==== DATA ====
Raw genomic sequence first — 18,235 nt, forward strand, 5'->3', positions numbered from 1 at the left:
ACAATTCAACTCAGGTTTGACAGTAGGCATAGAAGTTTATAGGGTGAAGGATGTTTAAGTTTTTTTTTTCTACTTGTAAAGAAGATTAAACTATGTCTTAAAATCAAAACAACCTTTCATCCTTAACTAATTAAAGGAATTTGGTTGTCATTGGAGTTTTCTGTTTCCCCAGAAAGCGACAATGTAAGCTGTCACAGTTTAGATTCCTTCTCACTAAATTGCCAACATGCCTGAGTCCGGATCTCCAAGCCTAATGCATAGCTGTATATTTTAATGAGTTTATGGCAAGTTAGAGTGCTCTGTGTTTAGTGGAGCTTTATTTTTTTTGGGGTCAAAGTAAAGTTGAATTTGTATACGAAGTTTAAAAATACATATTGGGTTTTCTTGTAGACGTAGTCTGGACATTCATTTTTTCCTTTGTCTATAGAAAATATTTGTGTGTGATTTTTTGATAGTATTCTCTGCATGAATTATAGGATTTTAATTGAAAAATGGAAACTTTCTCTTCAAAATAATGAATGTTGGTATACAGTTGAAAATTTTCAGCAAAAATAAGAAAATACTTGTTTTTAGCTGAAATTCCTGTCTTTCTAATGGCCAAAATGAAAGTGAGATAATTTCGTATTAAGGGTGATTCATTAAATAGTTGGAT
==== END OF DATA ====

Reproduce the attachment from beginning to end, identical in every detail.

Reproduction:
Raw genomic sequence first — 18,235 nt, forward strand, 5'->3', positions numbered from 1 at the left:
ACAATTCAACTCAGGTTTGACAGTAGGCATAGAAGTTTATAGGGTGAAGGATGTTTAAGTTTTTTTTTTCTACTTGTAAAGAAGATTAAACTATGTCTTAAAATCAAAACAACCTTTCATCCTTAACTAATTAAAGGAATTTGGTTGTCATTGGAGTTTTCTGTTTCCCCAGAAAGCGACAATGTAAGCTGTCACAGTTTAGATTCCTTCTCACTAAATTGCCAACATGCCTGAGTCCGGATCTCCAAGCCTAATGCATAGCTGTATATTTTAATGAGTTTATGGCAAGTTAGAGTGCTCTGTGTTTAGTGGAGCTTTATTTTTTTTGGGGTCAAAGTAAAGTTGAATTTGTATACGAAGTTTAAAAATACATATTGGGTTTTCTTGTAGACGTAGTCTGGACATTCATTTTTTCCTTTGTCTATAGAAAATATTTGTGTGTGATTTTTTGATAGTATTCTCTGCATGAATTATAGGATTTTAATTGAAAAATGGAAACTTTCTCTTCAAAATAATGAATGTTGGTATACAGTTGAAAATTTTCAGCAAAAATAAGAAAATACTTGTTTTTAGCTGAAATTCCTGTCTTTCTAATGGCCAAAATGAAAGTGAGATAATTTCGTATTAAGGGTGATTCATTAAATAGTTGGAT